Hence that crucial distinction between intimate and factual reality. Every so often another believer is arguing how "science is also merely a theory and a belief". Well, anyone making such statement must be forgetting a couple of facts.
One is that he is not riding to work in a heavenly chariot but in an automobile built upon certain scientific principles - not a theory that still has to be proven. And also, science is known to keep updating itself as new evidence comes up - while religious belief keeps insisting upon the same tenets.
Actually, faith would not be effective at all if it was allowed to deviate from one version to another. As we have reached this point of the effectiveness of religious belief, let's give it a little down to earth look.
Useful as much as Healthy Habits and Attitudes
Our five senses are limited in their range of perceiving this world, and our brains which are interpreting that sensory input are basically working on principle of conceptualization which is not giving us an ability to know what's beyond our range of that conceptualizing.
Since a brain-dead person can't be religious at all, we just have to agree that all our religiousness is our mind's construct, not some kind of reflection of divine truth in our souls.
Thus, our beliefs serve us only inasmuch as they contain positive elements benefiting our survival, like good habits, tastes, self-images, and life-skills. Faith can be invaluable as a form of placebo effect, helping us to feel safe, protected, loved by a celestial entity of our own make and denomination.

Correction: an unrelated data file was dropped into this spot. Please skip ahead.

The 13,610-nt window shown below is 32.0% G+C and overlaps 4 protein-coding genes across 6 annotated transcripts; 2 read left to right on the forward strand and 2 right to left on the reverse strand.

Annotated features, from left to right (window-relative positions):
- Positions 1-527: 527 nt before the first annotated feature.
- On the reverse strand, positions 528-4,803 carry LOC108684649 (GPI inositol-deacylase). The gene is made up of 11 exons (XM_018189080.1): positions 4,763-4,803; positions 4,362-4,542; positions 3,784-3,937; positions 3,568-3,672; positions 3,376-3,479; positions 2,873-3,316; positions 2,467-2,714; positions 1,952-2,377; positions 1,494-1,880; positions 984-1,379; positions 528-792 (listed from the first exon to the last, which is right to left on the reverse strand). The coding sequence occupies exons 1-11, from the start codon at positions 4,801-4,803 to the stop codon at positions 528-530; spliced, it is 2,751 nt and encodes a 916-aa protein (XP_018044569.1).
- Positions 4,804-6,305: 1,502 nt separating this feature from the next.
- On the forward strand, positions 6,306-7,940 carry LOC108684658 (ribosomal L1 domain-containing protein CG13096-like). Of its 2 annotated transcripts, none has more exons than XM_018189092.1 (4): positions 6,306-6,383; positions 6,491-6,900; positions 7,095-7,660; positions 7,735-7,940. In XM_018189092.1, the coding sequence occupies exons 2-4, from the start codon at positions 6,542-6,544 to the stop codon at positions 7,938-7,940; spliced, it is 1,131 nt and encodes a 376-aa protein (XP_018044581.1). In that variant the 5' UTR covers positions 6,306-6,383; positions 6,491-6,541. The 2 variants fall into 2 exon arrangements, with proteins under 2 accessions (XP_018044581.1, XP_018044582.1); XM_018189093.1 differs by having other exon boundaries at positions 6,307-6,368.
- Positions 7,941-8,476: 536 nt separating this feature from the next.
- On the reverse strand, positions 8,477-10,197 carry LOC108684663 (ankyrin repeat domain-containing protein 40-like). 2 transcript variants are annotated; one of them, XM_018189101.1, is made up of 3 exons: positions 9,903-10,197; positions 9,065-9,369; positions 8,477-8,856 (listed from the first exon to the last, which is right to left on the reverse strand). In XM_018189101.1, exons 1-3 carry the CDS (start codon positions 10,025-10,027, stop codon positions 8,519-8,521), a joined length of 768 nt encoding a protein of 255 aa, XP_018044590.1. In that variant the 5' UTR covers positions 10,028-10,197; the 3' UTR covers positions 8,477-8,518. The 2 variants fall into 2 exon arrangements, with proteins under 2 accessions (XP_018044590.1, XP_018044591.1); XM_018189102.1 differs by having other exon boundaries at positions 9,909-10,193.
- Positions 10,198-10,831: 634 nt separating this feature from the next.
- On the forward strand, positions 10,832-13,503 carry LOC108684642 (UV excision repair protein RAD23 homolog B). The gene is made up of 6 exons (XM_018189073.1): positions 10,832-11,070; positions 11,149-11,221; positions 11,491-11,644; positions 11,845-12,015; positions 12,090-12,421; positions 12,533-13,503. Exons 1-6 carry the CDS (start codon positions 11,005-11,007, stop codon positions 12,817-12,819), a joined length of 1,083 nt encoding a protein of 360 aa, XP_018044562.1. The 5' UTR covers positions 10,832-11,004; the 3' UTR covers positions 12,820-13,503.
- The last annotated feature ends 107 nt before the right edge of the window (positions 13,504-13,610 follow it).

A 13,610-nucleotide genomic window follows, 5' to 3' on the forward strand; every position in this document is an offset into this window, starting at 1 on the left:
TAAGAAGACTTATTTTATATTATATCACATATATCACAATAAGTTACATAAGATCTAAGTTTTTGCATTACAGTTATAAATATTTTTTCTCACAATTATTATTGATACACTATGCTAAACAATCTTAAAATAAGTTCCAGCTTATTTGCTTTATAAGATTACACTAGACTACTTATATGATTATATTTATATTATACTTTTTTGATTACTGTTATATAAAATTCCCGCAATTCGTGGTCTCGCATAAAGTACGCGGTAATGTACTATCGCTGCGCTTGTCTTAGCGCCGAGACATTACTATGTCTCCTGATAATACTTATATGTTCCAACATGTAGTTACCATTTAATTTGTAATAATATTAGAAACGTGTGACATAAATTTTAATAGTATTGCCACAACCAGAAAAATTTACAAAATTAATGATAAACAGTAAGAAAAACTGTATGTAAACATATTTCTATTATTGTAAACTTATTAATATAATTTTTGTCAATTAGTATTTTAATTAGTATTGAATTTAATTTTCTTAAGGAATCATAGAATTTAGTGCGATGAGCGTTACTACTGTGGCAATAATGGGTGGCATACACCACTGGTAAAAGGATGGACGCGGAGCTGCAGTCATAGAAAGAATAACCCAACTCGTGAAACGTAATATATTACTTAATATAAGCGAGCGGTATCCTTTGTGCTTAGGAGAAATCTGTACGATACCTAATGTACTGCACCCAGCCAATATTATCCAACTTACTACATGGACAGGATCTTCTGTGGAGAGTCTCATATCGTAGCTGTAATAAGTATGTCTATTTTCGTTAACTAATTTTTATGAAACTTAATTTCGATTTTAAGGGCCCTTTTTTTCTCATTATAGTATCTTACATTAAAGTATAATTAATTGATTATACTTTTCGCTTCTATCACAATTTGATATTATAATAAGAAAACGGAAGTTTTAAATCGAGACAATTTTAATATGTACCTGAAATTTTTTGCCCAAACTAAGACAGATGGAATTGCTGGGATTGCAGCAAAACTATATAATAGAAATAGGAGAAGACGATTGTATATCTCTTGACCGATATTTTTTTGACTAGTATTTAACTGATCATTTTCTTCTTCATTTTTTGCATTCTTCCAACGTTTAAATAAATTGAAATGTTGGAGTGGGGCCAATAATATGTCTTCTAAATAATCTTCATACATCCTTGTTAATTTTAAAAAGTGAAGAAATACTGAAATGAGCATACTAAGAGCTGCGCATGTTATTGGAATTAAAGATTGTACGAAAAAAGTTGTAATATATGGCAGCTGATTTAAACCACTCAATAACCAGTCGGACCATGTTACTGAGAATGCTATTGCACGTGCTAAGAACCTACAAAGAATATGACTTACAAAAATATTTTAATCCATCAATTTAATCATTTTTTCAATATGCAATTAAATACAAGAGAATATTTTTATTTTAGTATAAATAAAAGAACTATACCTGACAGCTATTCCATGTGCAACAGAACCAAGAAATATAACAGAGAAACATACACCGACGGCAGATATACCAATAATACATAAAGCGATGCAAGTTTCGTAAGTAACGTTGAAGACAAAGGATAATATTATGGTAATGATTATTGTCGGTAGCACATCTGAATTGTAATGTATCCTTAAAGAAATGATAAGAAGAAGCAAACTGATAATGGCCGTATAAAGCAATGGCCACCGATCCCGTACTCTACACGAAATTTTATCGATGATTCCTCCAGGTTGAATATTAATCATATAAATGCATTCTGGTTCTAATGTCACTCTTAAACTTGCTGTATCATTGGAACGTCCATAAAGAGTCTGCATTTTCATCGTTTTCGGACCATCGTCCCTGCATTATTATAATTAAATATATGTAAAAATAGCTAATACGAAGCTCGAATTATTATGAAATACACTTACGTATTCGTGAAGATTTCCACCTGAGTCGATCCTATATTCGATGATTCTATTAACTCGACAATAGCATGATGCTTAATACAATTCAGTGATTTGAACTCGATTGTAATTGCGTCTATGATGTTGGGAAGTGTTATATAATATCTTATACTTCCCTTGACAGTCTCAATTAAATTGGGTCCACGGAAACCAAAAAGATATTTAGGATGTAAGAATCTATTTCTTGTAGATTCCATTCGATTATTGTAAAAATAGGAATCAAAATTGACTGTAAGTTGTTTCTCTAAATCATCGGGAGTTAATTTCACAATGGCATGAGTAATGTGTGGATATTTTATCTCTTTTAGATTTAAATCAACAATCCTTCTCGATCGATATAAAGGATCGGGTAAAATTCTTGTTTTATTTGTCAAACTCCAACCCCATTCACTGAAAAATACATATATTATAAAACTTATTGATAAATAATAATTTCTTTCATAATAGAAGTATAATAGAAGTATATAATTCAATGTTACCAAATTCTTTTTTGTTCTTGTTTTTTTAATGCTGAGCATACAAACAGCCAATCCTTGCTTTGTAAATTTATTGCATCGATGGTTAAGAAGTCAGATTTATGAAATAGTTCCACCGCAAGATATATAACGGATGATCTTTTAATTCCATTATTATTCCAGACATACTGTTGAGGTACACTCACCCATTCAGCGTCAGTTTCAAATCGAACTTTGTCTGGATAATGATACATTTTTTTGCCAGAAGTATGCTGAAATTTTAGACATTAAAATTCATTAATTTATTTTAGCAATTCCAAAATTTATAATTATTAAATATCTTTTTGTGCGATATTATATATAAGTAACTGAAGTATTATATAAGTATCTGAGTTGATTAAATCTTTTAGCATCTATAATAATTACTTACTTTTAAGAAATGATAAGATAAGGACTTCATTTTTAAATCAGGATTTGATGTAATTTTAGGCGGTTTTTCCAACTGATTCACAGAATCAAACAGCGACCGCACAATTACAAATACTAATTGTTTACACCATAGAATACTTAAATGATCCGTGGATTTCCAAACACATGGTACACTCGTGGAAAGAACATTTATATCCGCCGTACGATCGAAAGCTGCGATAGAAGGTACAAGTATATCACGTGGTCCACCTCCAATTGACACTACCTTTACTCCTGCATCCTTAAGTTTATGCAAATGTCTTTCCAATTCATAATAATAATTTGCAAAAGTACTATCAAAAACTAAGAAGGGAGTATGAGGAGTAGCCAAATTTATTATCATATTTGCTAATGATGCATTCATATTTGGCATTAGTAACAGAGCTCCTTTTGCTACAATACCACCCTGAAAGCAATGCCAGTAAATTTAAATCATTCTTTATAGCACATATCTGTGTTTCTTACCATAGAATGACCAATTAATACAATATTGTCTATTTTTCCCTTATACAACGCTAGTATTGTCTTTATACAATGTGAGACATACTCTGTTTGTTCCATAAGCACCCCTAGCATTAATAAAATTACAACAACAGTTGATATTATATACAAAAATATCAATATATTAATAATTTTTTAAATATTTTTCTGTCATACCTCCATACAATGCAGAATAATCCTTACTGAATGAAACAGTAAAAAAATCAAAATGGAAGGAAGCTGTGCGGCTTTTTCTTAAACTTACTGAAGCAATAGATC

Being synonymous to hope, faith can contribute to our sense of peace and harmony, and if we choose to see it that way, it can give us a manual for moral values which we wouldn't otherwise know in our hearts. Fine with me, but I just happen to somehow know it without a guidance of a manual. To each their own, I guess.
Its Harmful Aspects
However, from the perspective of its direct effects on wellbeing, religious belief can be harmful to self and others with those of its elements which are negativistic by nature. Therefore : no suggested horrors of hell will do; and neither will babies already born as sinners, or evils lurking from everywhere, or god's punishment, guilt, harsh criticism of those of other beliefs, or debt to Jesus for his sacrifice.
Likewise, blowing ourselves up in the name of religion certainly doesn't look "life promoting", let alone as an act of "love for every human" as prescribed by the holy book. In my modest interpretation of religious faith, there is no bigger "evil" than consciously deteriorating the gift of life, which is the ultimate measurement of any reality worth knowing of.
Without a sound mental and physical health we are like out-of-tune violins that make it impossible for the best virtuoso to produce music - only a noise. Maybe a noise that reminds of these chaotic forms of our global interactions.
Being only Humans
Religious folks oftentimes get carried away by impersonating their deity and "speaking on his behalf" - while forgetting their ordinary status of imperfect humans generating imperfect thoughts, imperfect emotions, and consequently imperfect concepts of the ultimate reality.
I salute to those believers of a pragmatic mind, with a tendency to weed out all those negativistic aspects of their faith and thrive on the goodness of love, harmony, peace, humor, tolerance, and good health.
For, at the end of the day, it's all about our intellectual tastes, habits, self-images, and life skills catering to our psycho-physical survival. Anything above that is - at its best - poetry, and our spiritual drive to find a dignifying place for ourselves in this vast universe.